Long-term opioid use ups mortality risk in patients with chronic pain

Long-term opioid use ups mortality risk in patients with chronic pain
Long-term opioid use ups mortality risk in patients with chronic pain

HealthDay News -- For adult patients with chronic noncancer pain, mortality is increased for long-term opioid users, with a smaller increase seen in short-term opioid users and for nonusers compared with patients without chronic pain, results of a study published in PAIN indicate.

“Opioid use increases the risk of injuries and toxicity/poisoning,” wrote Ola Ekholm, of the University of Southern Denmark in Copenhagen, and colleagues.

To examine the risk of death, development of cancer, and hospital inpatient admissions resulting for injuries and toxicity/poisoning among opioid users with chronic noncancer pain, the investigators collected data from 13,127 adults who were classified according to the presence or absence of chronic pain and long-term or short-term opioid use.

The risk of all-cause mortality was 1.72-fold higher for long-term opioid users compared with patients without chronic pain. Compared with the background population, the risk of death was still increased for short-term opioid users (1.36; 95% CI: 1.07-1.72) and in nonopioid users with chronic pain (1.39; 95% CI: 1.22-1.59).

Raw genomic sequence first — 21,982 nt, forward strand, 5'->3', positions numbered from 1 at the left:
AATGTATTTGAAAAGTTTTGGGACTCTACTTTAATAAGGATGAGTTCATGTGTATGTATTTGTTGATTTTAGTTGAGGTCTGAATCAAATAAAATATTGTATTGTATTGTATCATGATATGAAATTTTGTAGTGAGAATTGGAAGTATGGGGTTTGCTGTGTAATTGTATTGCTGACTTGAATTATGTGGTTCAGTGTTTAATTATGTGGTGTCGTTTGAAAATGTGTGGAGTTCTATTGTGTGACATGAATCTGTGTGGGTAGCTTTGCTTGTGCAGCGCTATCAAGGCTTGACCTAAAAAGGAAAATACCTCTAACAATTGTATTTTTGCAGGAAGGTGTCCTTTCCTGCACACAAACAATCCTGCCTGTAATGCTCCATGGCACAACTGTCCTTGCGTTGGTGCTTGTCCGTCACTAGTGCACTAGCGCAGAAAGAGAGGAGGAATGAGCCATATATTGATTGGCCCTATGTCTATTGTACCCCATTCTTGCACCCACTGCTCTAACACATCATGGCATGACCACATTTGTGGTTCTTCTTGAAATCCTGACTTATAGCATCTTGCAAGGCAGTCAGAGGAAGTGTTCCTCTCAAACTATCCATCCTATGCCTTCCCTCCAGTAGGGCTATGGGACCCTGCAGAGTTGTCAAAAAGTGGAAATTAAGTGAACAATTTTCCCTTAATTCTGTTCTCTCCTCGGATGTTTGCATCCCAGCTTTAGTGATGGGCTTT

No significant correlation was observed between long-term opioid use and cardiovascular and cancer mortality. Compared with patients without chronic pain, opioid users had higher risks of injuries and toxicity/poisoning resulting in hospital inpatient admissions. There were no deaths caused by accidents or suicides among opioid users.

References

  1. Ekholm O et al. PAIN. 2014; doi: 10.1016/j.pain.2014.07.006
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